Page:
The Biometric Passport
Passports document our identities and our nationalities. They also record our travels across borders (in some instances, within borders). As a record of our identities, nationalities, and travel, passports function both practically and symbolically. Historically, for the system of passports (including tourist and working visas, identity cards, diplomatic passports, etc.) to work internationally, the passport needed to be made inviolable – and, with time, more and more refinements engineered to forestall forgeries and fakes were introduced: color photographs (United States, 1958), perforated passport covers (United States, 1961), and digital photographs (Japan, 1992). With each of these new debates, material and symbolic costs and risks have been weighed. In December 2004 the European Union called for regulating standards for security features and biometrics in its passports. In the aftermath of 9/11, technological enhancements are redefining the passport's look and feel. Embedding biological information, retinal scans, DNA, fingerprints, and so on will be introduced in varying ways by different countries (fingerprints in Norway by March 1, 2010) – but as these technologies make information at once available to machines and invisible to the human eye, they may be used to track the movement of their bearers in both predictable and unforeseen ways.
The recent enterprise of biometric passports overlaps in striking ways with historical attempts at transforming photography into an efficient scientific instrument through archiving and databasing. Photographic archives, allowing comparability across instances, were deployed in the fields of medicine and law in order to, on the one hand, identify criminals and to detect deviant individuals, and on the other hand, elucidate average or typical phenomena across multiple instances. These two nineteenth century strategies, associated with the names Alphonse Bertillon and Francis Galton, aimed towards gaining control over the fundamental problem of the archive. (Alphonse Bertillon developed what has become the prevailing standard for police portrait photography and also a complex index card classification system meant to enable picking specific individual cases out of the enormous number of images contained in the archive. In contrast, the anthropologist and eugenicist Francis Galton condensed numerous photographs by superimposing them to create a composite image, which was meant to cause individual traits to disappear and the characteristics common to the superimposed portraits to manifest themselves.) As Allan Sekula puts it in his influential essay “The Body and the Archive”, “Bertillon sought to embed the photograph in the archive. Galton sought to embed the archive in the photograph.” (1986:55) According to Sekula, these two poles characterize the treatment of the archive, which – beyond its police purpose in a stricter sense of the term – soon became the «dominant institutional basis for photographic meaning.» (56)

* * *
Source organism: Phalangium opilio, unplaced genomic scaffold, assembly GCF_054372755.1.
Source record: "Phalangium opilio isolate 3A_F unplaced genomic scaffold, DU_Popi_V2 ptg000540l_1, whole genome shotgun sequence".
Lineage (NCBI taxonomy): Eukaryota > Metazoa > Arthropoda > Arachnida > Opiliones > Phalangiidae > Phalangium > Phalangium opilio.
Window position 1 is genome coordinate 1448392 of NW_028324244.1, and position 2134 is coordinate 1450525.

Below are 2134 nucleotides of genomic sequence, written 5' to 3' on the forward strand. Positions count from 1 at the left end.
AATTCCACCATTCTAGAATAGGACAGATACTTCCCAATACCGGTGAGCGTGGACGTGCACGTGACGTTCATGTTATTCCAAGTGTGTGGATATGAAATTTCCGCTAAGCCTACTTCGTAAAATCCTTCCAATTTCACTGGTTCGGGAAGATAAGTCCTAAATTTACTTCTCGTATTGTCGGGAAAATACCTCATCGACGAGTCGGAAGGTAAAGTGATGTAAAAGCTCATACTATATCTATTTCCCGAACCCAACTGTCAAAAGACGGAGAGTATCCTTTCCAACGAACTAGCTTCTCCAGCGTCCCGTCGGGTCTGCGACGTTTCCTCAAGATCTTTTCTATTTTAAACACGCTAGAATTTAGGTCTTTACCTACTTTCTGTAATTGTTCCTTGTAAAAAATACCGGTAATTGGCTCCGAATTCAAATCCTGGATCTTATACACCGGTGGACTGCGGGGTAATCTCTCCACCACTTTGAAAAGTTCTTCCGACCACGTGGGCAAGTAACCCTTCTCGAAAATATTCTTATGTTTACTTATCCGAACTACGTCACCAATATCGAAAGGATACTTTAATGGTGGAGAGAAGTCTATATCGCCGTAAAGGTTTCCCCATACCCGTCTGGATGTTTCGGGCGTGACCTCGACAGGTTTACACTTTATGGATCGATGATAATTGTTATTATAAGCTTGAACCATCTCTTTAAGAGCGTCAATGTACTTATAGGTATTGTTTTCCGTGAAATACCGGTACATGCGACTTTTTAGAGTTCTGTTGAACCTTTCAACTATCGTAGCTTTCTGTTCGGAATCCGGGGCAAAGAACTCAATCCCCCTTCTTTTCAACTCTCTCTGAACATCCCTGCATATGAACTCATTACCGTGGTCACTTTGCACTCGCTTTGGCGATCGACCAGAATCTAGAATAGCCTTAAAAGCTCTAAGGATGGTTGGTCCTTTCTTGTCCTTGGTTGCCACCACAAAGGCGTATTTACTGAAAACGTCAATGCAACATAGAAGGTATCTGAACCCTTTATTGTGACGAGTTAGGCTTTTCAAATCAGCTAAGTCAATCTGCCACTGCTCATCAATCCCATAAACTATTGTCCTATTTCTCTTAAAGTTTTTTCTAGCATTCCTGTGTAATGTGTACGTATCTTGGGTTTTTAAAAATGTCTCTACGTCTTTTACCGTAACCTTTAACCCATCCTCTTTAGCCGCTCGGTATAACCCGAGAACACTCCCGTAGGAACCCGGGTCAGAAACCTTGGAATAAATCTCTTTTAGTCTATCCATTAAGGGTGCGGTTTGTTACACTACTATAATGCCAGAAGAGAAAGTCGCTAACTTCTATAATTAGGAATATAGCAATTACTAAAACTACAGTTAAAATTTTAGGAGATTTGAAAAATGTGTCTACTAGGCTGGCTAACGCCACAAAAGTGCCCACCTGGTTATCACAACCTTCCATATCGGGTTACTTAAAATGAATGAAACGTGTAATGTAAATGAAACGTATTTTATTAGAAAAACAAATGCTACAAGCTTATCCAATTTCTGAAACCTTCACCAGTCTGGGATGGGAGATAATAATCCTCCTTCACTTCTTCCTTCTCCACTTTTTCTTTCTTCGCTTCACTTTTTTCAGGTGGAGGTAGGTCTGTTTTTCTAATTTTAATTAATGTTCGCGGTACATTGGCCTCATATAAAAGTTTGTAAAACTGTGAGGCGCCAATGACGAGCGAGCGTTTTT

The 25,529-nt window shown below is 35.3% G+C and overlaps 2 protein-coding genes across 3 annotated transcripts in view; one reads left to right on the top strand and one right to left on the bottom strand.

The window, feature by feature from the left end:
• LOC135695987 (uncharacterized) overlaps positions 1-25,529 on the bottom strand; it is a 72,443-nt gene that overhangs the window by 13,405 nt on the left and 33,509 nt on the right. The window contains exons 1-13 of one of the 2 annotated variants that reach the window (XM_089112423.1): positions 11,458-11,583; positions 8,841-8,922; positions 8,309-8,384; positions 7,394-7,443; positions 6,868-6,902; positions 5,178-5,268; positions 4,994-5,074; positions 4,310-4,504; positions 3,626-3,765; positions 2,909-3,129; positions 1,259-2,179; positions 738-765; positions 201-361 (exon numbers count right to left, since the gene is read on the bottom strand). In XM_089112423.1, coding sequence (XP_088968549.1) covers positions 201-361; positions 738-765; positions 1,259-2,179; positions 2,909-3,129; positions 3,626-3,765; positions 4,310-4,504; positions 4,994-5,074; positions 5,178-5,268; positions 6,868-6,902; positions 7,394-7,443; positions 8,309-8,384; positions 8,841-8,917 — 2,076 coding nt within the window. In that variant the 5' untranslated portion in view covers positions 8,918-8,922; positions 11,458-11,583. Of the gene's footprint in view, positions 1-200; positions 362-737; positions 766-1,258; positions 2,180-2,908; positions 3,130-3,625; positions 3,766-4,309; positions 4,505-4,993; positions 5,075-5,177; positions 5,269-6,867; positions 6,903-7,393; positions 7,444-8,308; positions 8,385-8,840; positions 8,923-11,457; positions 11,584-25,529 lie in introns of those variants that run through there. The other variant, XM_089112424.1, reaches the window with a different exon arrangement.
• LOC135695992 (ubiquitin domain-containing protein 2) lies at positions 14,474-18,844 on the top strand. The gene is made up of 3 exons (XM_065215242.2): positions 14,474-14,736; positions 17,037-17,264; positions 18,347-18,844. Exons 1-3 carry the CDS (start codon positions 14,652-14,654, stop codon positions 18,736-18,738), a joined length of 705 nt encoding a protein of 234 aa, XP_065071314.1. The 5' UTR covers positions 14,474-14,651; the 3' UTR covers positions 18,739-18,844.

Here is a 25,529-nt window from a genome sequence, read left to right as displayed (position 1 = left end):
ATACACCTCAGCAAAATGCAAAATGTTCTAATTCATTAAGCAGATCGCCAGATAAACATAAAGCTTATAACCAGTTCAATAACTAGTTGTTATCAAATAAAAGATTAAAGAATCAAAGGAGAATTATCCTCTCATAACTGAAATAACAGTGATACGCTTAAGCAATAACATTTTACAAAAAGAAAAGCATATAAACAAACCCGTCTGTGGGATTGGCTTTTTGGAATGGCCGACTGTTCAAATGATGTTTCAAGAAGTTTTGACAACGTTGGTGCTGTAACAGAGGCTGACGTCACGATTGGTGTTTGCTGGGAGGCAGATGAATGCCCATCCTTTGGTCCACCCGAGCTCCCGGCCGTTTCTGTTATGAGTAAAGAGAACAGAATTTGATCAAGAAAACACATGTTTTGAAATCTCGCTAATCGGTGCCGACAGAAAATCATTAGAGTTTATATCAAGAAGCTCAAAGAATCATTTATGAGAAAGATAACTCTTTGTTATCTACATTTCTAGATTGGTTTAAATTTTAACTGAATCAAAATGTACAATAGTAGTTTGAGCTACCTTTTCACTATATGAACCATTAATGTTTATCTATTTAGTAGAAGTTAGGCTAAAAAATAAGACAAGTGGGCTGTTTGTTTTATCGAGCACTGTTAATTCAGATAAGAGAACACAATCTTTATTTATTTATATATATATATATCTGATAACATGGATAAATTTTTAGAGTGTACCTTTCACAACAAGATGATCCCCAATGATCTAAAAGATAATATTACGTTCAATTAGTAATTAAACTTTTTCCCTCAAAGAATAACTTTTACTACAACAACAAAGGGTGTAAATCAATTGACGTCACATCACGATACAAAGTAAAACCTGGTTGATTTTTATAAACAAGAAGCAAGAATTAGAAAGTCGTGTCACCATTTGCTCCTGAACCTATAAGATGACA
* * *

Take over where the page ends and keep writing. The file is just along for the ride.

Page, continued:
Comparisons with these historical cases, where photography was put to use as a means for surveillance and control, and, infamously, as a means for eugenics, may serve to anticipate societal, ethical, and legal aspects relating to emerging applied uses of biometric identification. The politics of the first of these two historically distant projects, so clear to us in hindsight and so broadly condemned, are not meant to indict the second case of contemporary biometric identification. Rather, by juxtaposing the first, with its highly exposed politics, to the second, the aim is to highlight the need for an equally careful functional and political analysis of the contemporary mobilized archival forms.